Blaxploitation was a cultural film explosion. Between 1970 and 1980, there were over 200 films released by major and independent studios which touted major black characters and themes demonstrating they had enough of "The Man." Blaxploitation films crossed all movie genre borders. There were dramas, comedies, spaghetti westerns, cops and robbers, shoot 'em ups, love and horror stories.
Before 1970 blacks were perceived as train porters, waitresses and shoe-shine boys. All of that changed in 1971 with Melvin Van Peebles' groundbreaking film, Sweetback's Baadassss Song. Sweetback was the first "commercially successful" black-theme film that showed a black man coming out on top over the white establishment.
Today, both film scholars and students can't talk about cutting edge contemporary black directors like Spike Lee, John Singleton, Bill Duke and Reginald Hudlin without paying homage to Van Peebles.
And if Van Peebles is the forerunner to black theme pictures, Gordon Park's Shaft ('71) underlined, punctuated and ushered in the genre. Shaft screamed, "Hey everybody, blacks can be tough action heroes like Eastwood, Connery and Bronson."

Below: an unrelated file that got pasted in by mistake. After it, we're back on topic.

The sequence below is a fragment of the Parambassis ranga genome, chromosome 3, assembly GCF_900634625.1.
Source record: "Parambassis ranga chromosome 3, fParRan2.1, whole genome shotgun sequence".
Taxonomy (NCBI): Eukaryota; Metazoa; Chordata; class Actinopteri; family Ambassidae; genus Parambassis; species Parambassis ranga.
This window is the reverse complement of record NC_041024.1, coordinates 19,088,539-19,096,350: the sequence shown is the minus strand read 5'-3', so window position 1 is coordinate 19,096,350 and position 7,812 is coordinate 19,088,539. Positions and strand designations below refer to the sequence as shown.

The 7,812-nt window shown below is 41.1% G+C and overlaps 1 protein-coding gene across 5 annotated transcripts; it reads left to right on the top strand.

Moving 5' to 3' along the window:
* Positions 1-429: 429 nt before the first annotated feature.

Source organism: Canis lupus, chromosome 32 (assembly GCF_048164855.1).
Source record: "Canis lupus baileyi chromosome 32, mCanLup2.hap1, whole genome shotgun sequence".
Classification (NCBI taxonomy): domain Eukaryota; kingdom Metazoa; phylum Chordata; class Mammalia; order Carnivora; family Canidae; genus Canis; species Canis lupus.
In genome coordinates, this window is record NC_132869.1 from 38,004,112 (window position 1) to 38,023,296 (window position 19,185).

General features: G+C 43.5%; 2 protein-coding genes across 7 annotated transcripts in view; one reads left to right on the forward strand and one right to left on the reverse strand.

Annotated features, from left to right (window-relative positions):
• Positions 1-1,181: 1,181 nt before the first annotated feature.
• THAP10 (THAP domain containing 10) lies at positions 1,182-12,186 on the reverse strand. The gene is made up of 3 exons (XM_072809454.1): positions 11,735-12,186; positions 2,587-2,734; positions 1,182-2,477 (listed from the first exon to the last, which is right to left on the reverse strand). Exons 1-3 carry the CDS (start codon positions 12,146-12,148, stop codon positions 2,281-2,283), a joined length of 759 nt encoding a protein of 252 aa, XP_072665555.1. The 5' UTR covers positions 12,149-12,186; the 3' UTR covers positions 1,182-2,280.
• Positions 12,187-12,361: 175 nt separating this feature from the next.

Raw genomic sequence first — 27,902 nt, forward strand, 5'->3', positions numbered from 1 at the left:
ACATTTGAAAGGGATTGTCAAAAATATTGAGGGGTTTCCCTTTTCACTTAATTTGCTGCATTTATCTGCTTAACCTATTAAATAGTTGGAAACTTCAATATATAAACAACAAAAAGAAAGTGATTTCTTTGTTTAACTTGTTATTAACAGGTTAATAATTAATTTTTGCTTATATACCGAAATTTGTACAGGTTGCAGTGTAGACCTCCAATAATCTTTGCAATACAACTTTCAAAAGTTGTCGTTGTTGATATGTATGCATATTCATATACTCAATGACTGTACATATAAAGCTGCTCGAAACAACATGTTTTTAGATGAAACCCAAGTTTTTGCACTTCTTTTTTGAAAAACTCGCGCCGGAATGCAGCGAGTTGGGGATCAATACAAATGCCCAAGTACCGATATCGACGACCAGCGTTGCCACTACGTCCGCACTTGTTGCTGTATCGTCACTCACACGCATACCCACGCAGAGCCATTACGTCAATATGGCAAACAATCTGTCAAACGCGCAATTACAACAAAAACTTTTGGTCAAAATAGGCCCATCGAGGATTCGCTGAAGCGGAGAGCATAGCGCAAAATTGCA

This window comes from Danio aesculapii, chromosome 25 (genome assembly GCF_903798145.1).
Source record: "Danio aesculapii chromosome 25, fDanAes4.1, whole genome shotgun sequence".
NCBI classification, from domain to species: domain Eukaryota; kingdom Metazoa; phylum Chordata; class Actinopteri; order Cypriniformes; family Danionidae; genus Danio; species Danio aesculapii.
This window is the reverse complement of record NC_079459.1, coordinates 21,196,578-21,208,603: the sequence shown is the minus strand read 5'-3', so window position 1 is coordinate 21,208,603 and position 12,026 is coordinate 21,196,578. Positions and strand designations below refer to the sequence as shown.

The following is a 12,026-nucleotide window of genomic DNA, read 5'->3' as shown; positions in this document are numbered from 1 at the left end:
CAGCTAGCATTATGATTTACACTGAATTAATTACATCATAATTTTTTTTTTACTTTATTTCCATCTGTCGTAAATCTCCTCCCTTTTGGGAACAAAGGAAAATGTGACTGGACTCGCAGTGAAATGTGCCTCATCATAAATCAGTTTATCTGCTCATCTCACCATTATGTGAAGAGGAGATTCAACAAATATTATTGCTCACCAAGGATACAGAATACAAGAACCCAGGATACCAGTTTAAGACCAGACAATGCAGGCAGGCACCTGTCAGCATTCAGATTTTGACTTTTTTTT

Black heroes were needed in the '70s because the media was busy portraying blacks as revolutionaries and militants. Shaft, and other films that followed like Across 110th Street ("73), showed that blacks are tall, dark and handsome. It was blaxploitation that turned Fred Willamson, Pam Grier, Jim Brown and Richard Roundtree into icons long before Samuel L. Jackson, Wesley Snipes, Denzel Washington and Ice-T ever thought about taking a screen test.
The term blaxploitation both helped and killed the genre. While many blaxploitation films were box office successes, they also fueled the public's perception of blacks as cold-hearted heroes, gangsters, drug dealers, pimps and thugs. Black actors were being exploited by playing these roles. During the '70s and '80s Burt Reynolds, Charles Bronson and Clint Eastwood were playing the same type of characters, but it took film critics 30 years to finally ask, "Shouldn't the Eastwood and Bronson films be called "white exploitation?"
There were films like The Mack ('73) and Superfly ('72) which romanticized drug use and guns. However, there were also tender films like The Leaning Tree ('69) and comedies like A Piece Of The Action ('77) that were painted by the same negative Blaxploitation brush.
Many of the so called blaxploitation films are available on tape and should be revisited by film lovers and those interested in exploring the genre. A good starting place is Pulp Fiction's director Quentin Tarantino's homage to the blaxploitation genre, Jackie Brown ('98) starring Pam Grier.